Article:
Q: I'm having a real hard time deciding what course to do in University; it seems as if I can never make up my mind over what I want to do as an occupation. My interests are very similar to yours, so I was wondering if you could give me some advice?
You know what I'll say. Liberal arts!
I was very bent on going to the UK to do a Literature / Creative Writing degree, but after a while I realised that writing is not as much about learning how to write as it is about ideas. And ideas come from everywhere, every single discipline, every issue in the world. In the UK I'd have spent three years on Literature, and pretty much only that. I mean, there'd be the chance to take other modules, but not as much as I'd have liked. I don't think it would inspire me as much as studying a whole range of disciplines and issues would. The thing I love about the liberal arts program is that they teach you to view something through multiple lenses - not just that of a writer but also through that of a historian, economist, chemist, philosopher, psychologist, whatever! The liberal arts introduces you to a range of issues and teach you to view them in different ways, analyse them from every angle.
And then, when you've been exposed to the various disciplines, you draw links between them, because in today's world, no discipline stands alone. With these links formed, you then focus on your major, and then your major becomes more than just one discipline. It's everything.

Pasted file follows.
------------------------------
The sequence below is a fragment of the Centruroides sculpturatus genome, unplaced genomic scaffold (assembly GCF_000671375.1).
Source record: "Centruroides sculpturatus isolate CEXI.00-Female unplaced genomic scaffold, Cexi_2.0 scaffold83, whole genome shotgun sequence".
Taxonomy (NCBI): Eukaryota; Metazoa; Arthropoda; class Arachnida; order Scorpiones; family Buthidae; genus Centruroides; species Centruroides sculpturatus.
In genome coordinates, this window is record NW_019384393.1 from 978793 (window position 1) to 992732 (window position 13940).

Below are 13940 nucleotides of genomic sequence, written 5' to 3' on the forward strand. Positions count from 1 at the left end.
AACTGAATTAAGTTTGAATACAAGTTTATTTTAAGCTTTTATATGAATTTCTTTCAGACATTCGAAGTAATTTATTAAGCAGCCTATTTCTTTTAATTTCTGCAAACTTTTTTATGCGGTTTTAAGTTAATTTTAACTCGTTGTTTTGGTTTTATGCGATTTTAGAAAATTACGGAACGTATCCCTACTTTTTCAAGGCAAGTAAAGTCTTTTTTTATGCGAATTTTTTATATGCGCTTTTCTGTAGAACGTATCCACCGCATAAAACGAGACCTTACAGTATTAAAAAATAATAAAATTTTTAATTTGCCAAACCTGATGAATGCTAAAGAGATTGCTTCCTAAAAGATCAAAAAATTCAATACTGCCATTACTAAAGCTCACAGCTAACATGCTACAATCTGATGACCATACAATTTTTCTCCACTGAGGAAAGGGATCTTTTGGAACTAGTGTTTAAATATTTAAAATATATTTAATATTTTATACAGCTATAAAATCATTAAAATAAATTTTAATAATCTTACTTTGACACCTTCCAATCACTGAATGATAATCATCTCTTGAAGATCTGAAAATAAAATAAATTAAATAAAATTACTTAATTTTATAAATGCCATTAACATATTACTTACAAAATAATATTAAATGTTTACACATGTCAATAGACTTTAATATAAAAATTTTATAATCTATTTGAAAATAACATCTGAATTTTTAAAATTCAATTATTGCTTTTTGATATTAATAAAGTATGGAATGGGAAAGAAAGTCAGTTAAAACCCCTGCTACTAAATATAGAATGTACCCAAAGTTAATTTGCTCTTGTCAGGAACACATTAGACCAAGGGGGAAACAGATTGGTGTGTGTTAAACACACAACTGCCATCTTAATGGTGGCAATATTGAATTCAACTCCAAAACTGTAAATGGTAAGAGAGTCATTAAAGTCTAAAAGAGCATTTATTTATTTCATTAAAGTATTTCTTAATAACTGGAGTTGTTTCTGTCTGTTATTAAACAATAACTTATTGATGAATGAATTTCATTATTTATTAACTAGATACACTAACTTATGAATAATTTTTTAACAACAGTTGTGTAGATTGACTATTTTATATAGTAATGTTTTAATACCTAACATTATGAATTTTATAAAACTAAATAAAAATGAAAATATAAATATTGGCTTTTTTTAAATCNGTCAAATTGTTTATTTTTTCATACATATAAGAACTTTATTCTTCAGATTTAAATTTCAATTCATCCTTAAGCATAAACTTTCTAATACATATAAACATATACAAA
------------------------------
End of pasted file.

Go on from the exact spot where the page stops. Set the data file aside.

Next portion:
Literature, to me, is not a discipline. It's a whole range of world issues. Studying Literature means studying how people write about different issues and portray the human condition. You can learn how to write by looking at how other people do that, but not without taking a journey through the root of their inspiration, the issues themselves.
So if you're looking to study Literature, go for the liberal arts. Learn about Africa's history, or genetics, or Confucian ethics, so that when you pick up a novel that happens to address issues like the slave trade or genentic testing on fetuses or Chinese family values, it means so much more to you.
The best part is, I have no idea what career I'll venture into in the future, too. Right now, I think I'll probably work with an NGO. But with a liberal arts education, does it matter? You have the ability to connect ideas and disciplines; analytical skills and critical thinking skills are useful for any profession; most importantly, anything can be learnt. If you feel like going into medicine or law or something else that's very specialised after that, you'll do a postgraduate, but what you gain in the liberal arts will always stay relevant.